Human Fertility Data Project

Aiva Jasilioniene, Demographic Research Centre, Vytautas Magnus University

The Human Fertility Data Project www.humanfertility.org and www.fertilitydata.org

The Human Fertility Data Project consists of two interrelated databases: Human Fertility Database (HFD) and Human Fertility Collection (HFC). Human Fertility Database was created in response to the growing need of high-quality internationally comparable population-level fertility data. Launched in 2009, the HFD is a collaborative endeavour of the Max Planck Institute for Demographic Research in Rostock (Germany) and the Vienna Institute of Demography / Wittgenstein Centre for Demography and Global Human Capital.

The HFD is based on official vital statistics and provides detailed period and cohort fertility data. Because of strict data quality requirements, the HFD features data only for developed countries maintaining full coverage of vital statistics. Great emphasis is placed on checking both input and output data files, on ensuring internal and external data consistency, and on careful documentation of published data. All data are processed and data files are produced using uniform methods and following a uniform data design. As a result, the HFD provides standardised sets of fertility measures and indicators that are comparable across countries and over time and are also available by birth order, parity, and cohort dimensions. By providing free access to detailed fertility data which meet high quality standards, the HFD offers new opportunities for fertility research based on population-level data and promotes more sophisticated analyses and methodological advances.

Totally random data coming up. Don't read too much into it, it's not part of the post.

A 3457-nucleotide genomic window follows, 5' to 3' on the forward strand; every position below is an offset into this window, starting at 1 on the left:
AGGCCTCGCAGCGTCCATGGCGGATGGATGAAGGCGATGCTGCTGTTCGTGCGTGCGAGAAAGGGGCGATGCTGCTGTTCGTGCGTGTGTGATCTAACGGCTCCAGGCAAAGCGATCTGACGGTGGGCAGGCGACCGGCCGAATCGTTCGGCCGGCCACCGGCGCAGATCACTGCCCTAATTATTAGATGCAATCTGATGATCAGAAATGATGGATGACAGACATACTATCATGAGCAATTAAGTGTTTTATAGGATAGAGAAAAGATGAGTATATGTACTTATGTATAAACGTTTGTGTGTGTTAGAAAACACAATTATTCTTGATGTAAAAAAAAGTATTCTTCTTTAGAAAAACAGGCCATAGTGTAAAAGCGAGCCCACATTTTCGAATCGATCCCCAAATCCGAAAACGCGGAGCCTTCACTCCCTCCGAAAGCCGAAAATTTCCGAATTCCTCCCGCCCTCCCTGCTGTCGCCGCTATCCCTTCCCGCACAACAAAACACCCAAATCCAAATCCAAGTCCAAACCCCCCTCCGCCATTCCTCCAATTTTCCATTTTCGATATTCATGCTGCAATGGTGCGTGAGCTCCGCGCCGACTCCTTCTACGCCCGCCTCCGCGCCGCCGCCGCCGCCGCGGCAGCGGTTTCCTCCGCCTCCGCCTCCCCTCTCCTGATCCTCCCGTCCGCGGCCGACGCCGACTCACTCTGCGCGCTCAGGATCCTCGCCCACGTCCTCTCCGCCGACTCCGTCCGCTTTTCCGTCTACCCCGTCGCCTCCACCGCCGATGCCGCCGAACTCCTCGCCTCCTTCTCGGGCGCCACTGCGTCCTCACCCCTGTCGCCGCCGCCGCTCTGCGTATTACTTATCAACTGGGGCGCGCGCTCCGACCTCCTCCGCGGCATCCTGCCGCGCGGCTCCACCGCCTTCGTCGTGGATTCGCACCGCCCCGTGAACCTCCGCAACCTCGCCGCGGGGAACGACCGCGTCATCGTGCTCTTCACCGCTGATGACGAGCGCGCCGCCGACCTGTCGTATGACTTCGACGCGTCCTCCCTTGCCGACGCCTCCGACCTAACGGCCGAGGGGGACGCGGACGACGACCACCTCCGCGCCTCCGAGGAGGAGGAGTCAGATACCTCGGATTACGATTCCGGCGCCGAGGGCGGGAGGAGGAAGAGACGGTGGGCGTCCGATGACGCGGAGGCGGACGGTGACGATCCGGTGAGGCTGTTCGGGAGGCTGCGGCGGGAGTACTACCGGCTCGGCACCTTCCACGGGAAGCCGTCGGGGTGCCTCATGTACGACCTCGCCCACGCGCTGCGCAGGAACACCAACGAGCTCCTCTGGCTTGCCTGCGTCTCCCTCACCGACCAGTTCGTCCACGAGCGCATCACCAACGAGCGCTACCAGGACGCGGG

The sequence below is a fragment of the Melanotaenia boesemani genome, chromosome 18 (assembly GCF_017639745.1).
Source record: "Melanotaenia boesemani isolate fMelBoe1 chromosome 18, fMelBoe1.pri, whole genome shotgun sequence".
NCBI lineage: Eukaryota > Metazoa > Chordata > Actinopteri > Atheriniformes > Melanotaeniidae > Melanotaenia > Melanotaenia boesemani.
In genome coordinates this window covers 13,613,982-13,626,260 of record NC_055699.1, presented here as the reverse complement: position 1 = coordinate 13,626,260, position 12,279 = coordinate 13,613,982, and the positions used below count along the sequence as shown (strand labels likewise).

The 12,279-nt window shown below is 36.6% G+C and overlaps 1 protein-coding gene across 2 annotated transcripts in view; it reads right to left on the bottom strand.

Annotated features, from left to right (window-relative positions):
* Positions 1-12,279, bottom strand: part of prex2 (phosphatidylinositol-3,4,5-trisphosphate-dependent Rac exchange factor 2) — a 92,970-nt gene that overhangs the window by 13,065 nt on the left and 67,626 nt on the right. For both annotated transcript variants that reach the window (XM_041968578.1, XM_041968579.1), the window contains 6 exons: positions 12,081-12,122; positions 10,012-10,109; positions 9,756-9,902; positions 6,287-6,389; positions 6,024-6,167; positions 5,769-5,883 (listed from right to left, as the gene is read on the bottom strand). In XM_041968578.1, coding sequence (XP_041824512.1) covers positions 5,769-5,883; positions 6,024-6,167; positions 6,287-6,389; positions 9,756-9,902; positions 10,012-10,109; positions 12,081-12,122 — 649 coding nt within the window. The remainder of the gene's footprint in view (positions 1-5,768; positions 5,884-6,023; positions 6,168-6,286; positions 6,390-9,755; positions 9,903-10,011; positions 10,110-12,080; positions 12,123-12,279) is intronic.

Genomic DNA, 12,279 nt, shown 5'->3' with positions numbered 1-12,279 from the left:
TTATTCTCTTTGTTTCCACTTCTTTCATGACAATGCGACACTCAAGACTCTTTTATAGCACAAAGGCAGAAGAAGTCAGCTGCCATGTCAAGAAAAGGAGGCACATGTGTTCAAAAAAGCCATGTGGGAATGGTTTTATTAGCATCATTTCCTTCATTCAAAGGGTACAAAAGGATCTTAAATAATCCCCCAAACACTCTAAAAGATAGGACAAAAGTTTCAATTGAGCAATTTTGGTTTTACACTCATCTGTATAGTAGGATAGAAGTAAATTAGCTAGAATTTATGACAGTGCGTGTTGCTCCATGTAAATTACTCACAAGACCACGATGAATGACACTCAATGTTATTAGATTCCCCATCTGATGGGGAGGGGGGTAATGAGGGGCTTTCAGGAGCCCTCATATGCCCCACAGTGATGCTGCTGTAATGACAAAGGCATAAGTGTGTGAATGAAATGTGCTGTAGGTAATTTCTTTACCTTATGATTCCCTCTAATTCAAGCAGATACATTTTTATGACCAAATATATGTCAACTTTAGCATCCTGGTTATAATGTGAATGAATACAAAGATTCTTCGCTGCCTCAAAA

In 2013 a companion database, the Human Fertility Collection, was launched, to supplement the HFD by incorporating a variety of international fertility data that are valuable for fertility research but do not meet all quality criteria of the HFD. This presentation will introduce the goals of the HFD data project, describe available data and methodology, and explain what makes the two databases unique and useful in comparison to other existing fertility data sources.


Presented in Session 1238: Data and Methods